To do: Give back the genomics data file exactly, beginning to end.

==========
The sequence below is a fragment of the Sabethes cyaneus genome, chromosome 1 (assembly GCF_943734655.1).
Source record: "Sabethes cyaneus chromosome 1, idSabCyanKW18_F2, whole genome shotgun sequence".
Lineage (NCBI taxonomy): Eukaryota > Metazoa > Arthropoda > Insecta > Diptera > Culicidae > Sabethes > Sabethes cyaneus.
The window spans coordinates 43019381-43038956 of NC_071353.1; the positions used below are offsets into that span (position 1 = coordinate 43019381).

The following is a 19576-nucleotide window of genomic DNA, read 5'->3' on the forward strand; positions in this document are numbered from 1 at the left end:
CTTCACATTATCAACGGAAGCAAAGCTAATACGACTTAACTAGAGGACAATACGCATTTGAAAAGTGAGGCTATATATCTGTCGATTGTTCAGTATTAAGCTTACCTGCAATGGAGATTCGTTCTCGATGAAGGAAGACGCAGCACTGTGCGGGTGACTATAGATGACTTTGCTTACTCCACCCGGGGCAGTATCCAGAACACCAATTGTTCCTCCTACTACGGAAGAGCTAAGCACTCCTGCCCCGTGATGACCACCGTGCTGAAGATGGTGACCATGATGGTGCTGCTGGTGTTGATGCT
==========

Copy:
The sequence below is a fragment of the Sabethes cyaneus genome, chromosome 1 (assembly GCF_943734655.1).
Source record: "Sabethes cyaneus chromosome 1, idSabCyanKW18_F2, whole genome shotgun sequence".
Lineage (NCBI taxonomy): Eukaryota > Metazoa > Arthropoda > Insecta > Diptera > Culicidae > Sabethes > Sabethes cyaneus.
The window spans coordinates 43019381-43038956 of NC_071353.1; the positions used below are offsets into that span (position 1 = coordinate 43019381).

The following is a 19576-nucleotide window of genomic DNA, read 5'->3' on the forward strand; positions in this document are numbered from 1 at the left end:
CTTCACATTATCAACGGAAGCAAAGCTAATACGACTTAACTAGAGGACAATACGCATTTGAAAAGTGAGGCTATATATCTGTCGATTGTTCAGTATTAAGCTTACCTGCAATGGAGATTCGTTCTCGATGAAGGAAGACGCAGCACTGTGCGGGTGACTATAGATGACTTTGCTTACTCCACCCGGGGCAGTATCCAGAACACCAATTGTTCCTCCTACTACGGAAGAGCTAAGCACTCCTGCCCCGTGATGACCACCGTGCTGAAGATGGTGACCATGATGGTGCTGCTGGTGTTGATGCT